Rocky Mountain Oysters

1Now I make a point of trying real hard not to eat stuff that I think should normally be thrown away or fed to dogs, and I’ve read the stories, told the jokes, and watched the cooking shows dealing with rocky mountain oysters. However, since I had a couple of them that happened to be VERY fresh, and was planning on doing chicken fried steaks the next evening anyway, I decided what the hay, let’s give it a whirl.

2Never having cooked anything with the moniker of prairie oyster, calf fries, huevos del toros (which is literally “bulls’ eggs” in Spanish), cowboy caviar, Montana tendergroins, swinging beef, rocky mountain oysters, or any other euphemism for testicle, I had to do some online research to learn how. Basically all the 3recipes I found were very similar and all involved frying. There must be some recipes out there for grilling ‘em, but none were found and frankly, after eating these, I really doubt I’ll be cooking them again.

This is pretty much the process I used, from a food.com recipe:

4

  • Split the tough skin-like muscle that surrounds each “oyster” (use a sharp knife). You can also remove the skin easily if the meat is frozen and then peeled while thawing. They are NOT kidding about the skin or membrane. Peeling proved very difficult perhaps because the two I had were fresh, but these things are TOUGH to peel! 
  • Soak in a pan of salt water one hour; drain.
  • Transfer to a large pot and add enough water to float the meat.
  • Add the vinegar to the pot.
  • Parboil, drain and rinse.
  • Let cool and slice each oyster into 1/4 inch thick ovals.
  • Sprinkle salt and pepper on both sides of sliced oyster to taste.
  • Combine flour, cornmeal and some garlic powder to taste.
  • Roll each slice into flour mixture.
  • Dip into milk.
  • Roll again into flour mixture. We seasoned the flour with a mixture of Miners Mix Steak and Veggie along with some XXX-Garlic
  • Dip into wine. I did not do this, preferring instead to use copious amounts of wine in a far more therapeutic way. 
  • (repeat the procedure for a thicker crust).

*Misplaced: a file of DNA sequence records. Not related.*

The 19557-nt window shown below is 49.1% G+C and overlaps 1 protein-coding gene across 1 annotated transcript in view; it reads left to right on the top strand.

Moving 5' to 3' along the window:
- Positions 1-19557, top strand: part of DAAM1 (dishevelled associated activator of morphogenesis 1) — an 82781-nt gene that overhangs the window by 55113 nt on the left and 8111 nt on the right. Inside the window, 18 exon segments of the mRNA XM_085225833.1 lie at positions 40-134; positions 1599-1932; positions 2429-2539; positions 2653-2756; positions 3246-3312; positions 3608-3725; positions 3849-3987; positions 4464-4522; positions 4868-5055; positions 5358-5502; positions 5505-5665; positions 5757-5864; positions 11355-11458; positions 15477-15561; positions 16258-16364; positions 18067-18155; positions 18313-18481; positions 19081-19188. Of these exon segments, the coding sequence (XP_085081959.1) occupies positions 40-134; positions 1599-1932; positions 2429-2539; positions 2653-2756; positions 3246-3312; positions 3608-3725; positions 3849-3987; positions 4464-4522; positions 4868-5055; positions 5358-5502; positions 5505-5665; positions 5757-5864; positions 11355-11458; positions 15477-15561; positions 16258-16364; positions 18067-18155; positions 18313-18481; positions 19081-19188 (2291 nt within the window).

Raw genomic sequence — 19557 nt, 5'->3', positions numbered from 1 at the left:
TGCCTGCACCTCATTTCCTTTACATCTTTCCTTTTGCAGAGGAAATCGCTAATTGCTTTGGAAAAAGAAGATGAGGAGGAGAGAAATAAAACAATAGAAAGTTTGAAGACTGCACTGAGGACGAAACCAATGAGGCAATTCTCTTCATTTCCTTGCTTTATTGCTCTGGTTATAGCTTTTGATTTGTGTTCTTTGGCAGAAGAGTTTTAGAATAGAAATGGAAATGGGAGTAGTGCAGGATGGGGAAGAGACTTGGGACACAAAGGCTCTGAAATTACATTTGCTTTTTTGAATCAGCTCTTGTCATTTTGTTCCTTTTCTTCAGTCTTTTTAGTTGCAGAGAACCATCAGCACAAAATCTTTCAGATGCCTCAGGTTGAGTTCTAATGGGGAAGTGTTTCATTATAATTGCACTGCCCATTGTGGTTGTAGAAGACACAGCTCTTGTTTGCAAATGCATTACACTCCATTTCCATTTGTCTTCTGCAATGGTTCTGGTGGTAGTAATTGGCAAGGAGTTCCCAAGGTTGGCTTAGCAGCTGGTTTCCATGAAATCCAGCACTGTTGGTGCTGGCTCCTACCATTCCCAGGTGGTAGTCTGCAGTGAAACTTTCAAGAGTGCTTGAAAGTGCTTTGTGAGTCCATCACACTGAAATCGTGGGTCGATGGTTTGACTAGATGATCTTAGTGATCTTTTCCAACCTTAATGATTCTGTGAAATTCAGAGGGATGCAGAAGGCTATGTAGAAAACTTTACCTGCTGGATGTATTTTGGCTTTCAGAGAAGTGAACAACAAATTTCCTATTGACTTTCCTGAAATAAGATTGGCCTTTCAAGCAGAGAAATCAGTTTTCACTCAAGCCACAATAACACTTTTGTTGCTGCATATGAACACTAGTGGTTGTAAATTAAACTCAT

• Fry in hot oil or fat seasoned with the bottled hot sauce to taste (be careful, it will sizzle when you add the hot sauce); fry until golden brown.
  • Drain on paper towels.

So, how’d they taste? Well, for starters, both my son and I agreed there was very little actual flavor, which, in hindsight was probably a good thing. I mean they’re balls! All we really tasted was the Miners Mix in the breading. What was most off-putting, however, was the texture. The slices, as well as the intact huevo, were not mushy or soft and tender, as I thought they’d be. Instead the chicken fried oyster had a texture similar to that of a very crisp hot dog. Sometimes gourmet hot dogs with a thick casing almost seem to “pop” when you bite them and the slices of oyster did just that. Overall it was very strange and a bit unsettling. FYI: No one else in the family nor any friends would even consider giving them a try.

All in all, growing up in a city and never having killed any food animal except fish (of which I’ve killed and eaten more than my share), no wistful thoughts of RibSteak and his demise exist within any of us. Being the nasty dangerous creature he was, it is good to be rid of him. Leaving the house in the morning and stumbling upon him as you make your way to the car could totally ruin your day and potentially put you in the hospital or far worse. Some animals would be personally difficult to introduce to the ranch butcher. For instance, most goats have fairly endearing personalities and I’d feel a little bad about processing one. Clover the cow would be difficult as well. Even turkeys are difficult for me, but RibSteak, like the meat chickens we also raise, failed to elicit any of those misgivings at all.

In part 2 of this epic, I’ll cover the return home of RibSteak, albeit in white, paper-wrapped packages, and the marvelous flavor of true grass-fed beef which is unlike anything I’ve ever bought in a store. I’ve eaten grass-fed beef, but the flavor is not close to what we have in our freezer.

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About minersmix

In early 1849, Joshua Shelby was working as a cook in a fancy St. Louis restaurant. The hottest topic among the patrons there was the rivers of gold that had been found out in California. These seemingly easy pickins stoked a full-blown case of Gold Fever! The only cure was a pick axe and gold pan way up in the Sierra Nevada Mountains which lay far to the west. In mid 1849, Shelby loaded up his wagon and along with hundreds of other would-be prospectors he headed west to California. Eventually he settled in the Mother Lode region, not far from what became Yosemite National Park. Accompanied by his trusty mule Codie, and panning along the Merced River, Shelby found a little gold, but eventually grew tired of the backbreaking work. Looking around for something else to provide a living, Shelby realized that the gold mines and camps dished up awful, bland food that failed to stick to a man's ribs and about which the miners complained constantly. Falling back on his skills, recipes, and spice blends, Shelby took a job as a gold camp cook which led to local fame and a little fortune. He soon developed a reputation as a first class frontier chef famous for good 'ol fashioned home-style cooking. Joshua Shelby's trademark spice and rub blends were always chock full of flavor and new blends continuously evolved as immigrants of from far off countries arrived in the camps, some with exotic and rare spices with flavors he'd never encountered before.